The place that I chose for this exhibit was the Guthrie theater. With its rich history dating back to the 1960s, this exhibit demonstrates that to be recognizable and one of the best, willingness to work together and a surmountable amount of investment needs to be done. In the “A History of the Guthrie Theater” stated that the T.B. Walker Foundation donated the land behind the Walker Art Center for the building and contributed $400,000 for construction. The committee behind this idea agreed to raise at least $900,000 from the community. The construction of the Guthrie Theater for many symbolized the birth of the not for profit resident theater movement. With the help of many dedicated volunteers, a statewide fundraising effort was launched and more than $2.2 million was raised. The theater was completed in 1963.
The image of Edward Binns and Glynn Turman in the production of “Harpers Ferry” makes the idea of creating the Guthrie Theater comes to life. People wanted something that was great and different from what they already had, and the standstill of this image captures just that. The Guthrie Theater undertook a model program for graduate students as interns for acting, directing, design, playwright and management. This overtook the promise that the Guthrie Theater had been built for.
Similarly, this tweet about Guthrie Summer Camps demonstrates how over the years, the Guthrie Theater has expanded and grown into the well-known and prestigious education that it was intended to be since the beginning. It is no longer just available for the undergraduate to pursue a degree in the arts and theater, but it had expanded to include programs that involves those who in the future can attend as an undergraduate. The opening of summer camps for children highlights and comes to prove what the founders wanted when it was created, having achieved being one of the best theaters in the area.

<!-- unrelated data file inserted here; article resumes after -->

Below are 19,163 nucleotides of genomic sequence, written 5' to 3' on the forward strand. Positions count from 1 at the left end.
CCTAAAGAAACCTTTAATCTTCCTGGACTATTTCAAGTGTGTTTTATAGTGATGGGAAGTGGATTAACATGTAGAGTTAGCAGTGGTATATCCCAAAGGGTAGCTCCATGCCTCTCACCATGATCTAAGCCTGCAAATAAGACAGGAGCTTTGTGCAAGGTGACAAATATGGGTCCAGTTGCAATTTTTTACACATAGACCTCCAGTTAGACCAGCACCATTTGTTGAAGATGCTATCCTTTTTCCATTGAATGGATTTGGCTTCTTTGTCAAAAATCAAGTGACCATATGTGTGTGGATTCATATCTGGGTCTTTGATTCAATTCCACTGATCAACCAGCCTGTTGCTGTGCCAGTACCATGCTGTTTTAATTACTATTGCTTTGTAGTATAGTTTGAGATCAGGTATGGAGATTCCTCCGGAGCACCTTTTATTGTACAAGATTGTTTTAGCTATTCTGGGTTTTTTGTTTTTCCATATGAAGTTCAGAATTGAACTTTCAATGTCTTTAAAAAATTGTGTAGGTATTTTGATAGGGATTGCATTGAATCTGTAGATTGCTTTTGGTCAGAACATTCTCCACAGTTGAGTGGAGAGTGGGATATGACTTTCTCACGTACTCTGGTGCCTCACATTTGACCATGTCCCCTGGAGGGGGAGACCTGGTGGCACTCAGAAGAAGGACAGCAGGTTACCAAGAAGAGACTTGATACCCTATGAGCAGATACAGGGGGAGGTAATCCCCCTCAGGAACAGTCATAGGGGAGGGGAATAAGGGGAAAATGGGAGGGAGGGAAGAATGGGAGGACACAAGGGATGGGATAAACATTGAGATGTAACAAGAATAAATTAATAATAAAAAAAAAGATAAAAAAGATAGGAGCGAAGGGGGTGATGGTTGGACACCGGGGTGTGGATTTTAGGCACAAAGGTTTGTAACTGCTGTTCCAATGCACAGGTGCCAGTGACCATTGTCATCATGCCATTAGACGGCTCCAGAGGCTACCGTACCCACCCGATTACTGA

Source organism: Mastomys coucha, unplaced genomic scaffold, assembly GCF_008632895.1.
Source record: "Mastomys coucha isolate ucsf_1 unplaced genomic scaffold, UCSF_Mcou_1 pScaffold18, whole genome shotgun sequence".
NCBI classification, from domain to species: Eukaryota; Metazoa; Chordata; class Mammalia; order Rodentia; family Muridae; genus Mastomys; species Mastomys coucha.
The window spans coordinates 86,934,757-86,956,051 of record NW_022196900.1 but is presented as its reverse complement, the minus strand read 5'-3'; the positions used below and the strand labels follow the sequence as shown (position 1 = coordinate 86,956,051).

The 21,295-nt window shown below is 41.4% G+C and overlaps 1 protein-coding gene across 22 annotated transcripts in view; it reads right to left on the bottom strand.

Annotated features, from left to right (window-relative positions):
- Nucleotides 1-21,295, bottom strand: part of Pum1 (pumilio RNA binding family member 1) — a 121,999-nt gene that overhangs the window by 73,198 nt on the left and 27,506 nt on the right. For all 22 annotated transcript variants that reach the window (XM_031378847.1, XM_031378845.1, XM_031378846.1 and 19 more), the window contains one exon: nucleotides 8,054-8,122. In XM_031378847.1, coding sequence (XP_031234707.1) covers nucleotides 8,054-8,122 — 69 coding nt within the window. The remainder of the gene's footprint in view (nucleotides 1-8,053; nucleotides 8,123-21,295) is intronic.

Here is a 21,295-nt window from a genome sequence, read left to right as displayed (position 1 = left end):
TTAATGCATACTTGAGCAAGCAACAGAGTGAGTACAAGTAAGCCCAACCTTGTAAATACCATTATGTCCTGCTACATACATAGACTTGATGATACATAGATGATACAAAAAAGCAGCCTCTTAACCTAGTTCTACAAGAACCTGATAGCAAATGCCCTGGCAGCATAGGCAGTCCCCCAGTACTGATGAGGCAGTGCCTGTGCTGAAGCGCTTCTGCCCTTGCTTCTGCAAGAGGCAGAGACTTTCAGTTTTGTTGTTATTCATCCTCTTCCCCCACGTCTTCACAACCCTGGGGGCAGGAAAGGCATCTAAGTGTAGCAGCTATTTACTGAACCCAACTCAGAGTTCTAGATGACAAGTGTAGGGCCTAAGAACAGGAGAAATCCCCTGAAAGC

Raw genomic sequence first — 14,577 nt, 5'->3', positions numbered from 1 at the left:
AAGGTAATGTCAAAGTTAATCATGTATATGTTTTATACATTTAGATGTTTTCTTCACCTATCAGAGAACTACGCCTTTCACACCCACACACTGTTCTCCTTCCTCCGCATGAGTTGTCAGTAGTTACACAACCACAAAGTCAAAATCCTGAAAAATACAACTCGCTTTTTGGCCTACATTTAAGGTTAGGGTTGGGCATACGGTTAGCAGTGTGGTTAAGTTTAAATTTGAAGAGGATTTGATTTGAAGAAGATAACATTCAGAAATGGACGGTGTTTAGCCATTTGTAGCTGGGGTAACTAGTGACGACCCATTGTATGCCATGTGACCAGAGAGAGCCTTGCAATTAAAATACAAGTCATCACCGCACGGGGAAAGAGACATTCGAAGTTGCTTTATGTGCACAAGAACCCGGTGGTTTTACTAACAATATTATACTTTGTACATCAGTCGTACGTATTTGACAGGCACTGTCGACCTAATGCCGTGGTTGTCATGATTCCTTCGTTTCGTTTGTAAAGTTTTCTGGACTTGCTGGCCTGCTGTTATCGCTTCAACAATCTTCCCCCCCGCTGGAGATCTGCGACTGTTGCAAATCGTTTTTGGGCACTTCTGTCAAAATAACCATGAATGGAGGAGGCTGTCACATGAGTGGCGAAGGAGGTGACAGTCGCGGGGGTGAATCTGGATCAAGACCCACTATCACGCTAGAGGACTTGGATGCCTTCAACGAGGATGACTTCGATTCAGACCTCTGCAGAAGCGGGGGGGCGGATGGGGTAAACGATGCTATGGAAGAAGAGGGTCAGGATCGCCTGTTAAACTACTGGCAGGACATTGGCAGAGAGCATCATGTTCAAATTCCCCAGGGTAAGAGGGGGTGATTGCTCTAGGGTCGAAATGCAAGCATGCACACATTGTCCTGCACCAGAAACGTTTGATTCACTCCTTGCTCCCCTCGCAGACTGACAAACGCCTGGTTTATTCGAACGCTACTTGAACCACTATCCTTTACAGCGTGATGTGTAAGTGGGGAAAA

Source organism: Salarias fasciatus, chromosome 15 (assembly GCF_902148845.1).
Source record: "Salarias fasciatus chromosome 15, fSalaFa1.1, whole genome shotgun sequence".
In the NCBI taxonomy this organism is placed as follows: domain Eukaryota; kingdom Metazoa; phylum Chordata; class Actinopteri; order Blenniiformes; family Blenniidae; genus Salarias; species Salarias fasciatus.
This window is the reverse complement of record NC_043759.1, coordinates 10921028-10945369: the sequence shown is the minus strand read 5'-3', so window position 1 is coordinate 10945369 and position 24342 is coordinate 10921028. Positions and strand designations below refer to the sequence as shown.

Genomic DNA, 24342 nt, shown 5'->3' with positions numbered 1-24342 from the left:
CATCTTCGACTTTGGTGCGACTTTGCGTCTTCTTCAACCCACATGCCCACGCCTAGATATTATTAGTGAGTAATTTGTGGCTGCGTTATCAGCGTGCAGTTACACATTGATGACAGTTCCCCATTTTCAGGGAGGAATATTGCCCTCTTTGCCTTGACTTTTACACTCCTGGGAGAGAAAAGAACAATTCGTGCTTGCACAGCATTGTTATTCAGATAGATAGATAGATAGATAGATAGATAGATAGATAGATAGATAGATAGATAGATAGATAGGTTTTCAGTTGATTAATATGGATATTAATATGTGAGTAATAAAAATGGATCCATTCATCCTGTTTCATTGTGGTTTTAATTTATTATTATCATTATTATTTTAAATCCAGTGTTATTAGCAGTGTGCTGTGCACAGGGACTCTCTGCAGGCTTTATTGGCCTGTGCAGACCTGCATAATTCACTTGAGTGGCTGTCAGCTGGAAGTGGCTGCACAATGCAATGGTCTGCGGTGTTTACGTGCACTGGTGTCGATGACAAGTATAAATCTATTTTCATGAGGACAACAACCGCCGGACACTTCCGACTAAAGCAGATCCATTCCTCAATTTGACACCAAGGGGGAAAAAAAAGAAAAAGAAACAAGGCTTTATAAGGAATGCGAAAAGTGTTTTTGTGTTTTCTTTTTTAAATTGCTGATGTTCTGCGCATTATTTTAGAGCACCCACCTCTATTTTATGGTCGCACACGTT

One of the reasons that the theater had such a success besides the force of supporters and helpers that contributed to undertake this project, was the place in which the theater was constructed. The founders of the theater visited seven cities but were ultimately drawn to the Minneapolis/St. Paul area because of its location. Minneapolis/St. Paul was considered the heartland of America with its presence of a vibrant cultural community, the presence of a large state university and many small collages around it and the enthusiasm that was shown by the people for the new theater project. Having the theater in the heart of Minneapolis/St. Paul makes it a popular and well known for the locals but also an intriguing spot for the visitors.
Such a popular and prestigious place rich with history like the Guthrie Theater would not have been possible if it wasn’t for the effort that was put behind by volunteers, organizations that were willing to donate money and their help in any way possible. Their willingness to work as a team for a common goal and invest on it is what made the Guthrie Theater what it is today.
- “LibGuides: Guthrie Theater: Secondary Sources: Books & Articles.” Secondary Sources: Books & Articles – Guthrie Theater – LibGuides at Minnesota Historical Society Library, libguides.mnhs.org/guthrie/secondary. https://libguides.mnhs.org/guthrie/secondar
- “2019 Guthrie Summer Camps.” 19 Mar. 2019. https://twitter.com/GuthrieTheater?ref_src=twsrc%5Egoogle%7Ctwcamp%5Eserp%7Ctwgr%5Eauthor
- “Guthrie Theater – Shows, Tickets, Map, Directions.” JamBase, 24 Aug. 2015, http://www.jambase.com/venue/guthrie-theater